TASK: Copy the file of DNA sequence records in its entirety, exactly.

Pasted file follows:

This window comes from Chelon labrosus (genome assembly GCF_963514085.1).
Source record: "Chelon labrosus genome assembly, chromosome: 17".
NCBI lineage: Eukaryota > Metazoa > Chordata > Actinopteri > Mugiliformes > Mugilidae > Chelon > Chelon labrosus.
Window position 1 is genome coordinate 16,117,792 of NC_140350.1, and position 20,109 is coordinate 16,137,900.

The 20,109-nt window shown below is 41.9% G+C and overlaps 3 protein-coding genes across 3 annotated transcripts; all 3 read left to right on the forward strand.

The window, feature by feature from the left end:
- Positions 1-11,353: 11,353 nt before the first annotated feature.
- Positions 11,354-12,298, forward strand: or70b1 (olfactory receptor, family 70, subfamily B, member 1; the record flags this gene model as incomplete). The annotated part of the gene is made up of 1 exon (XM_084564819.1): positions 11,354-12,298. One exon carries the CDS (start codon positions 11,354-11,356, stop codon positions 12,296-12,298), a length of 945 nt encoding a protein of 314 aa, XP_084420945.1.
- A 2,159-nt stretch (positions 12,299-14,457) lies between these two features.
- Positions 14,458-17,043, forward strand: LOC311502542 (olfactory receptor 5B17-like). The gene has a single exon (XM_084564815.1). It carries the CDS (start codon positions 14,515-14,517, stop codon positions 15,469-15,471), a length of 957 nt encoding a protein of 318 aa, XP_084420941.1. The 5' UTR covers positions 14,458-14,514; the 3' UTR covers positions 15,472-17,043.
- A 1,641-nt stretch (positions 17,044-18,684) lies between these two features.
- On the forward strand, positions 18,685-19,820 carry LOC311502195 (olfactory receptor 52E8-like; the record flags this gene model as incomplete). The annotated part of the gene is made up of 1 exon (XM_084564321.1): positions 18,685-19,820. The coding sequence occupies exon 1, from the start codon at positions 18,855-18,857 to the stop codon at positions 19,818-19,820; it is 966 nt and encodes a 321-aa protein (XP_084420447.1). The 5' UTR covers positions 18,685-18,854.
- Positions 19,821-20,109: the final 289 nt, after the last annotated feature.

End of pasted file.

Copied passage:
This window comes from Chelon labrosus (genome assembly GCF_963514085.1).
Source record: "Chelon labrosus genome assembly, chromosome: 17".
NCBI lineage: Eukaryota > Metazoa > Chordata > Actinopteri > Mugiliformes > Mugilidae > Chelon > Chelon labrosus.
Window position 1 is genome coordinate 16,117,792 of NC_140350.1, and position 20,109 is coordinate 16,137,900.

The 20,109-nt window shown below is 41.9% G+C and overlaps 3 protein-coding genes across 3 annotated transcripts; all 3 read left to right on the forward strand.

The window, feature by feature from the left end:
- Positions 1-11,353: 11,353 nt before the first annotated feature.
- Positions 11,354-12,298, forward strand: or70b1 (olfactory receptor, family 70, subfamily B, member 1; the record flags this gene model as incomplete). The annotated part of the gene is made up of 1 exon (XM_084564819.1): positions 11,354-12,298. One exon carries the CDS (start codon positions 11,354-11,356, stop codon positions 12,296-12,298), a length of 945 nt encoding a protein of 314 aa, XP_084420945.1.
- A 2,159-nt stretch (positions 12,299-14,457) lies between these two features.
- Positions 14,458-17,043, forward strand: LOC311502542 (olfactory receptor 5B17-like). The gene has a single exon (XM_084564815.1). It carries the CDS (start codon positions 14,515-14,517, stop codon positions 15,469-15,471), a length of 957 nt encoding a protein of 318 aa, XP_084420941.1. The 5' UTR covers positions 14,458-14,514; the 3' UTR covers positions 15,472-17,043.
- A 1,641-nt stretch (positions 17,044-18,684) lies between these two features.
- On the forward strand, positions 18,685-19,820 carry LOC311502195 (olfactory receptor 52E8-like; the record flags this gene model as incomplete). The annotated part of the gene is made up of 1 exon (XM_084564321.1): positions 18,685-19,820. The coding sequence occupies exon 1, from the start codon at positions 18,855-18,857 to the stop codon at positions 19,818-19,820; it is 966 nt and encodes a 321-aa protein (XP_084420447.1). The 5' UTR covers positions 18,685-18,854.
- Positions 19,821-20,109: the final 289 nt, after the last annotated feature.